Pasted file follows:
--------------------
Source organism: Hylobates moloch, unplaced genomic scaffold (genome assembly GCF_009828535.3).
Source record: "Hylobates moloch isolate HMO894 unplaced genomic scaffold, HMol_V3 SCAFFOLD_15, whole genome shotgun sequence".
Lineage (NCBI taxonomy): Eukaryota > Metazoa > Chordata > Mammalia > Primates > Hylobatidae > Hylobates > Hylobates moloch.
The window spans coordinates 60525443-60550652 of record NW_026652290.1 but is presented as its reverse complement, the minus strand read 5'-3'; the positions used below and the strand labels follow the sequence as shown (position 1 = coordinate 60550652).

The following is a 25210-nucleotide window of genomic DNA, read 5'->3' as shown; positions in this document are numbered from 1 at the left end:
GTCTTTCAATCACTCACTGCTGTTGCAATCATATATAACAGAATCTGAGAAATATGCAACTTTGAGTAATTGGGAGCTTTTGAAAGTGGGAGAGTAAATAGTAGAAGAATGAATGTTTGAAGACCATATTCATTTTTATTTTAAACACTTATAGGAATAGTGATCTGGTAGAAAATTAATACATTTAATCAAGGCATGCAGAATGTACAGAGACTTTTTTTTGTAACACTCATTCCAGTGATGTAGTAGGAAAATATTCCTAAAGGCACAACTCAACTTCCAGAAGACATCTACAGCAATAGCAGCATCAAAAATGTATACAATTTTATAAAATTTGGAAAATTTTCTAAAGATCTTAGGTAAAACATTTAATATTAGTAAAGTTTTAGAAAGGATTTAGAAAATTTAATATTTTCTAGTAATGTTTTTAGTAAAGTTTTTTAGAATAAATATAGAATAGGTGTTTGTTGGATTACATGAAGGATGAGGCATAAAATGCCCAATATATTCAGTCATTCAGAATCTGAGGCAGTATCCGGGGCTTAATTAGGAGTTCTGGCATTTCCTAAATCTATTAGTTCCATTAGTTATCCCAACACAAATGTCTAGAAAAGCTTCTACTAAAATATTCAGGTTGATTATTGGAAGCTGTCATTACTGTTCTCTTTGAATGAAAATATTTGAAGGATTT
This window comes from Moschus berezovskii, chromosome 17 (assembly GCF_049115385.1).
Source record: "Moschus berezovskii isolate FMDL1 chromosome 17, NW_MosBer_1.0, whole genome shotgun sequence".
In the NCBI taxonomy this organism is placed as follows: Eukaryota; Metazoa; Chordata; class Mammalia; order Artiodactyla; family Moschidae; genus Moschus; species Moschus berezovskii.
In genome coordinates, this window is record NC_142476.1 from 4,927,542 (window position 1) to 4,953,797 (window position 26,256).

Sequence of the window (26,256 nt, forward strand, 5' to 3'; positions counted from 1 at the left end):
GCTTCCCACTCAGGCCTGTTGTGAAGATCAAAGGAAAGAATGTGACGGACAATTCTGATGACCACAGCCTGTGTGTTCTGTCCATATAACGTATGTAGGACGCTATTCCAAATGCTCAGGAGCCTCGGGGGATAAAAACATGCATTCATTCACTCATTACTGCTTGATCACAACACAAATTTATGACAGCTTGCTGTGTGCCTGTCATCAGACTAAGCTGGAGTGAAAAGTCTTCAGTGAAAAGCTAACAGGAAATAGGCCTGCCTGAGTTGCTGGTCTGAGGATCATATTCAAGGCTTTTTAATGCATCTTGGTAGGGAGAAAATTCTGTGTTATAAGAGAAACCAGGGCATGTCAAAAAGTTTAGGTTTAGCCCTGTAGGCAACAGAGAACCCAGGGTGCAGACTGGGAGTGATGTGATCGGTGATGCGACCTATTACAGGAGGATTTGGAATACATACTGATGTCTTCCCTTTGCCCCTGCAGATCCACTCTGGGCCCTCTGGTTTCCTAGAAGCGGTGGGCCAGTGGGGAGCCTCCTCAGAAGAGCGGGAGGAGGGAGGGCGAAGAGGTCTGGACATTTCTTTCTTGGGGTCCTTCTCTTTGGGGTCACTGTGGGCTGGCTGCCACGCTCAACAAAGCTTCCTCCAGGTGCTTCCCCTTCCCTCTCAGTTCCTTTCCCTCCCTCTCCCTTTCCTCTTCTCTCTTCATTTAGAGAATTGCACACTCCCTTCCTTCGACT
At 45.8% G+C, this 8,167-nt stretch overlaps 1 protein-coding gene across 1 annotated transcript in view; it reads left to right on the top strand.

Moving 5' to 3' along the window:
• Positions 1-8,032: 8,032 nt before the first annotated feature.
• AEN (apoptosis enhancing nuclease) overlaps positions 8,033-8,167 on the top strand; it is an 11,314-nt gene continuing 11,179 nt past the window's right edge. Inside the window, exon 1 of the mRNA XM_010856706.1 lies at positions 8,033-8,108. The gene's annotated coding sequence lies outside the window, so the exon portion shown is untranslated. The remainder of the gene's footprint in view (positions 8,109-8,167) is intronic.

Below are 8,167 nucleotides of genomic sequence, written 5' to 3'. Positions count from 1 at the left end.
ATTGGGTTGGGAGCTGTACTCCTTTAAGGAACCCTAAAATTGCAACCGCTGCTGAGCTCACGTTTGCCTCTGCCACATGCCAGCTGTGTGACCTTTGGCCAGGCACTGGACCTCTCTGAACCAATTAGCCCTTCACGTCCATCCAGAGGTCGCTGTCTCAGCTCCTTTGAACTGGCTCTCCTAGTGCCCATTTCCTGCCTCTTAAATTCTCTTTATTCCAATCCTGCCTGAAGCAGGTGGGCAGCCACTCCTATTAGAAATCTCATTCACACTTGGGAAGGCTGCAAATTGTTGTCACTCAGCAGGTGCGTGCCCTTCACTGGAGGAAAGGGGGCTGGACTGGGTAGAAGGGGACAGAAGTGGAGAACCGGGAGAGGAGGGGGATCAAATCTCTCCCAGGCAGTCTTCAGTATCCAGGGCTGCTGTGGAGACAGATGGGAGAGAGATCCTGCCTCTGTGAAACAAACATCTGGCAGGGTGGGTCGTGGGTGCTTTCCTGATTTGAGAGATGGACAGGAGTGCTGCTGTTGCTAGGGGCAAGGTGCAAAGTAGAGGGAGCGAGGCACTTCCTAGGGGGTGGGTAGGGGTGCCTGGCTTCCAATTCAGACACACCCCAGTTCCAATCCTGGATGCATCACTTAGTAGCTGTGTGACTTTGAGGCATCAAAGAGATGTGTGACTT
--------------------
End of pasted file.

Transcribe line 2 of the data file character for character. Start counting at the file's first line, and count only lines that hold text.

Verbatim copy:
Source record: "Hylobates moloch isolate HMO894 unplaced genomic scaffold, HMol_V3 SCAFFOLD_15, whole genome shotgun sequence".